The A.B. de Villiers show

T20. Middlesex v Somerset. 4th August 2019. Richmond.

Somerset. Babar Azam, T. Banton (w), J.C. Hildreth, E.J. Byrom, T.B. Abell(c), T.A. Lammonby, R.E. van der Merwe, C. Overton, J. Overton, J.E. Taylor, M.T.C. Waller. 

Middlesex. P.R. Stirling, D.W. Malan (c), A.B. de Villiers, E.J.G. Morgan, J.A. Simpson (w), S.S. Eskinazi, T.S. Roland-Jones, T.G. Helm, N.A. Sowter, S.T. Finn, Mujeeb Ur Rahman.  

Toss. Somerset. Elected to field.

The A.B. de Villiers show 

When you see a cricket ball repeatedly describing an arc across the sky with the precision a Galileo or a Newton would have employed you know you are in the presence of greatness. Of cricketing greatness at least. For when A.B. de Villiers hits a six there is no doubt about the destination of the ball, at least there wasn’t on this small ground. No split second of calculation to work out whether the ball will carry the rope or slow and begin the terminal drop into a boundary fielder’s hands. No need for anyone to say, “That’s gone!” The statement would be embarrassingly superfluous for it would be the ultimate example of stating the obvious.Read More »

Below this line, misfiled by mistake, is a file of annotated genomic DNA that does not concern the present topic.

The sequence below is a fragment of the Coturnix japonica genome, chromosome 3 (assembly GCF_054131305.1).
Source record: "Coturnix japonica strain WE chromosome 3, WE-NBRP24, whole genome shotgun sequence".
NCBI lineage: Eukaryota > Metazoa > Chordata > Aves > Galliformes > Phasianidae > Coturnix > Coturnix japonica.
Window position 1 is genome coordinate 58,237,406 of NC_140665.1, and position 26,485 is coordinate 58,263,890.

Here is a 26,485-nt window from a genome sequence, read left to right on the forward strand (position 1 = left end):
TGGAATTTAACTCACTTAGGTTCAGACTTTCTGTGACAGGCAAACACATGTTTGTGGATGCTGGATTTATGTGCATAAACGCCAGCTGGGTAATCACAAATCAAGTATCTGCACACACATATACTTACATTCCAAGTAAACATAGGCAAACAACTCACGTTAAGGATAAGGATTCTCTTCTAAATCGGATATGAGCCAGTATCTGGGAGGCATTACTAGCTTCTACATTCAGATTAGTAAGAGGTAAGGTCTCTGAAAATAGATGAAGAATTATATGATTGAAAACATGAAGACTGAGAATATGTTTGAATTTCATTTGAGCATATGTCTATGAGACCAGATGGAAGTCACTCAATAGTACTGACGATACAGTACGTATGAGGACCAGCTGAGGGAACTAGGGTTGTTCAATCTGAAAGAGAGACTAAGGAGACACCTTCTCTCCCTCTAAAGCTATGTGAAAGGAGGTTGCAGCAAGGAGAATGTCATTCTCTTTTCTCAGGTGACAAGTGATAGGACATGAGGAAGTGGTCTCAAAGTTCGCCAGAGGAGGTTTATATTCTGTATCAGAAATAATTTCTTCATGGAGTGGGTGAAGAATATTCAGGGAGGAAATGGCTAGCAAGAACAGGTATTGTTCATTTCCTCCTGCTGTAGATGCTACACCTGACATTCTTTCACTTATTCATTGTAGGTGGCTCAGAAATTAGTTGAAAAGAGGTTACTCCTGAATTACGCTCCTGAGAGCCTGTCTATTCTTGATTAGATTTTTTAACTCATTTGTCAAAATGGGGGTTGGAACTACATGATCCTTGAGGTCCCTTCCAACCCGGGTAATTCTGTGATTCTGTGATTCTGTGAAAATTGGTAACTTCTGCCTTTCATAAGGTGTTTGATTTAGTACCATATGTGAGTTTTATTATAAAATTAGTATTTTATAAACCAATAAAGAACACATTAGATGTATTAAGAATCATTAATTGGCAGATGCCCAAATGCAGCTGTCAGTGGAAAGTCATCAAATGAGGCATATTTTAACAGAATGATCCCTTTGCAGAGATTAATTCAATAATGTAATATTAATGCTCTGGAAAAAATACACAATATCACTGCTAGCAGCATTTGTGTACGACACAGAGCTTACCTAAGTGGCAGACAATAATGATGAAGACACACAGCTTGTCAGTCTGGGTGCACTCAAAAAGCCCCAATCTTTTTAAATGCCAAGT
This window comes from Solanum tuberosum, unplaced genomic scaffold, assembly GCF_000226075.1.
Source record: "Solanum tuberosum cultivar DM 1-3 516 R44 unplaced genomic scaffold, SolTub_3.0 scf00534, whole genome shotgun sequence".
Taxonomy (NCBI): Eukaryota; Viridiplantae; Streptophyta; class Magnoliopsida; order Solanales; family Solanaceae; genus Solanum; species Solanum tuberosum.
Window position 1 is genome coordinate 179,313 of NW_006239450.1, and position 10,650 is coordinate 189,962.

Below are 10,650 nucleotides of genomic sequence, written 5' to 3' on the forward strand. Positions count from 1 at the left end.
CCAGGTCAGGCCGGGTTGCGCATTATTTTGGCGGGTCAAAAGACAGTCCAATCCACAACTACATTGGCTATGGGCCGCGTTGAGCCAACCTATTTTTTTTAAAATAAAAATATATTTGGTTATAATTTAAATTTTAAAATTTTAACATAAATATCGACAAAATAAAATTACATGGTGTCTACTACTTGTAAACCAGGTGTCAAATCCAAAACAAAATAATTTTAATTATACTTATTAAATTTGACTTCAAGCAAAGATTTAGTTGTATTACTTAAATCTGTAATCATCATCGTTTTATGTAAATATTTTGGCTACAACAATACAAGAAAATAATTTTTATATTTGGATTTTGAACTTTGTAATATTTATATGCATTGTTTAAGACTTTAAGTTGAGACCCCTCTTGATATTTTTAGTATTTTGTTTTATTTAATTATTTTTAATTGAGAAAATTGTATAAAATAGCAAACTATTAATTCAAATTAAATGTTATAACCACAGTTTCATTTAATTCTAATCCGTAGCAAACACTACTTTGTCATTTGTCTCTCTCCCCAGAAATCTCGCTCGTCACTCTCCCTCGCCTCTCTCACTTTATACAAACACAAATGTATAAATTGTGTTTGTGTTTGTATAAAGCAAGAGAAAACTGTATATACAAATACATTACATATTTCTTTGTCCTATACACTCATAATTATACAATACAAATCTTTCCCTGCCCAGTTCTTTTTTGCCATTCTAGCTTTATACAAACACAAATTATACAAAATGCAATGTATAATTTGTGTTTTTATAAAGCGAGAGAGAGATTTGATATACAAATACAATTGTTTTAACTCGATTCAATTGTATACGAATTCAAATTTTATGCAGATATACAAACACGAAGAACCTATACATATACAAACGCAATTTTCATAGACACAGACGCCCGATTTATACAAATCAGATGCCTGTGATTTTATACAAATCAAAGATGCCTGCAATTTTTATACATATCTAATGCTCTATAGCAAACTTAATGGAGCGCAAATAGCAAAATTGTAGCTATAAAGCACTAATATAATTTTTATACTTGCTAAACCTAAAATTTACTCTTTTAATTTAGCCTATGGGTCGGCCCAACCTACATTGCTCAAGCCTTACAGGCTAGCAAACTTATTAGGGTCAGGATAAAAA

Nightmare on Watling Street

Royal London One-Day Cup. Middlesex v Somerset. 1st May 2019. Radlett.

Toss. Somerset. Elected to field.

Nightmare on Watling Street

It was like the reverse of being in one of those nightmares in which, however fast you run, the plodding steps of the chasing ogre always closes the gap until you wake up in a cold sweat. At Radlett it was Somerset who did the plodding in pursuit of the Middlesex ogre which raced increasingly far into the distance and never really looked like being caught. There was no cold sweat. Just a sinking feeling, which started when the Middlesex openers snatched control of the game, and which sank deeper and deeper as the day wore on. There was never any respite for Somerset.Read More »

Memories. When the heavens wept.

Gillette Cup Semi-Final. Middlesex v Somerset. 17th, 18th, 19th, 24th, 25th and 26th August 1977. Lord’s.

Somerset’s last match in the group stages of the 2017 Royal London One Day Cup against Middlesex was due to be played at Lord’s on 17th May. The forecast was poor and I decided against attending. The heavens emptied and the match was rained off without a ball being bowled. There was nothing to report and so I reported my memories of another rained off one-day match at Lord’s 40 years previously which I had travelled to watch.

The reason for the string of dates above will become apparent. So too will one of the more bizarre succession of circumstances in English domestic cricket.
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